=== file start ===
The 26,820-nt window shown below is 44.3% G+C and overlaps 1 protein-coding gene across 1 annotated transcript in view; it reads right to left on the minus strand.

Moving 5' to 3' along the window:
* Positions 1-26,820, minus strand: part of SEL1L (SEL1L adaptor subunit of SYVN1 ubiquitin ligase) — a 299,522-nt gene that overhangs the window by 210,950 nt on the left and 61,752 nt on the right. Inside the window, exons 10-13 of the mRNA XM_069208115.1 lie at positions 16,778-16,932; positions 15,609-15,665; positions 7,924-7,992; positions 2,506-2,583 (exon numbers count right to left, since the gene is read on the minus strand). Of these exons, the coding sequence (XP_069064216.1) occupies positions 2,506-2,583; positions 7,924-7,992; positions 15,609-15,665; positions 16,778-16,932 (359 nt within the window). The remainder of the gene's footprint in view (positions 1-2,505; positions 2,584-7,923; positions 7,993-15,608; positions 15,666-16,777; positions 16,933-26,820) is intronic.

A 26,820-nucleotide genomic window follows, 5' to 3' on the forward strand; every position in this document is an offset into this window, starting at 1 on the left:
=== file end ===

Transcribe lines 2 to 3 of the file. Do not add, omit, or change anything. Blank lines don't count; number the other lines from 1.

Moving 5' to 3' along the window:
* Positions 1-26,820, minus strand: part of SEL1L (SEL1L adaptor subunit of SYVN1 ubiquitin ligase) — a 299,522-nt gene that overhangs the window by 210,950 nt on the left and 61,752 nt on the right. Inside the window, exons 10-13 of the mRNA XM_069208115.1 lie at positions 16,778-16,932; positions 15,609-15,665; positions 7,924-7,992; positions 2,506-2,583 (exon numbers count right to left, since the gene is read on the minus strand). Of these exons, the coding sequence (XP_069064216.1) occupies positions 2,506-2,583; positions 7,924-7,992; positions 15,609-15,665; positions 16,778-16,932 (359 nt within the window). The remainder of the gene's footprint in view (positions 1-2,505; positions 2,584-7,923; positions 7,993-15,608; positions 15,666-16,777; positions 16,933-26,820) is intronic.